4. The WAF needs to be very high performance. It will be inspecting every request that hits your site and it’s very important it doesn’t slow your site down at all.

Wordfence fulfills all these requirements. It has a comprehensive rule-set that blocks a wide range of attacks and is continuously updated via our Threat Defense Feed. The Wordfence WAF inspects every request made to a PHP application on your website. Whether it’s a WordPress request or a direct attack on a script like Timthumb, Wordfence will see it and analyze it and block it if necessary. Wordfence is extremely high performance. We use core PHP functionality for our rule-set that executes very fast, we pre-filter rules and only execute what is relevant and our rule-set is highly optimized.

Many popular security plugins for WordPress don’t include a WAF, or firewall. They include features like brute-force protection, file change detection, backups, strong password enforcement and so called system ‘tweaks’. But they don’t include the most basic security component of them all: An effective web application firewall.

When purchasing a security product, make sure it actually includes a firewall.

2. Cloud firewalls can be bypassed and don’t have identity data

cloud-waf-diagramBecause cloud firewalls execute on remote servers out on the Internet, it’s possible for an attacker to go around them and attack your site directly. We’ve written about this in some detail.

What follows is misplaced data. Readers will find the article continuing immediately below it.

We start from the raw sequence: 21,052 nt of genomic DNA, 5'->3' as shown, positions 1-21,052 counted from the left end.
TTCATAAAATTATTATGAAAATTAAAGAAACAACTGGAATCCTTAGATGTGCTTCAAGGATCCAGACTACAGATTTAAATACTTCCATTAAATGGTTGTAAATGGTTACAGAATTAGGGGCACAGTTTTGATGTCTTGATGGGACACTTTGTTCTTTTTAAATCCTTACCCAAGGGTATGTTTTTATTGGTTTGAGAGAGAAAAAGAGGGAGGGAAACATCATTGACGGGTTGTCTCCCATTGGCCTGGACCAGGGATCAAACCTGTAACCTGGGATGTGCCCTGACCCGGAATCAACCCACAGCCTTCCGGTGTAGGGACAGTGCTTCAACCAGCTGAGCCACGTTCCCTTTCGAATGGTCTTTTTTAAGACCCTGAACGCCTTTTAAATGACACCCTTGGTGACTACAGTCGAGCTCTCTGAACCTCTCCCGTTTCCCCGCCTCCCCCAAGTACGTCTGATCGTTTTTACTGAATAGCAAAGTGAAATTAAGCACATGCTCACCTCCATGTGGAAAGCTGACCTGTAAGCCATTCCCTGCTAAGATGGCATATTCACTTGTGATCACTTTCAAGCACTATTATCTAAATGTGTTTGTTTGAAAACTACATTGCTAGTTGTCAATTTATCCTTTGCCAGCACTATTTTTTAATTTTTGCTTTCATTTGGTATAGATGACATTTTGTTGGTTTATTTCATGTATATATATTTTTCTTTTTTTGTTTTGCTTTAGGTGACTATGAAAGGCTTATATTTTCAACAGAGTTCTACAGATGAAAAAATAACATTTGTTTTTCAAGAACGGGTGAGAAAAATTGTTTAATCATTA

Because cloud firewalls execute remotely, they don’t have access to your WordPress API and database. That means they don’t know basic things like: “Is a user signed into your website or not?” They don’t have this data so they can’t use it in their decision making about who to allow and who to block.

If you don’t even know whether a request is coming from a site administrator or an attacker, how can you provide effective protection? We’ve written about the cloud WAF user identity problem in some detail.

Cloud firewalls also use a rule-set that is generic. Their rules are designed for all websites. That means they don’t specialize in a specific platform. The result is that they can allow through some of the best known and most basic attacks on a platform like WordPress.

Wordfence Protecting the EndpointWordfence is designed specifically for WordPress, it knows and uses user identity to make it’s decisions and it’s not possible to go around the Wordfence web application firewall because it runs directly on your WordPress website.


3. Some malware scans don’t check very much

When choosing a malware scanner for WordPress, it’s important to choose one that does a deep thorough scan of your site. Malware authors have become very creative in how and where they hide malware once they’ve compromised your website. Without a deep scan, your site may be infected and you won’t be aware of it.

iThemes Security, the second most popular security plugin for WordPress, uses Sucuri Sitecheck to perform a malware scan. You have to pay for iThemes Pro to gain access to this feature, which currently costs $48 per year.

Once you’ve paid for iThemes security and have access to the malware scan feature, you can launch a scan. A Sucuri scan using iThemes Security on my test WordPress site only performed 22 page requests. All the checks are remote, so no source code is inspected.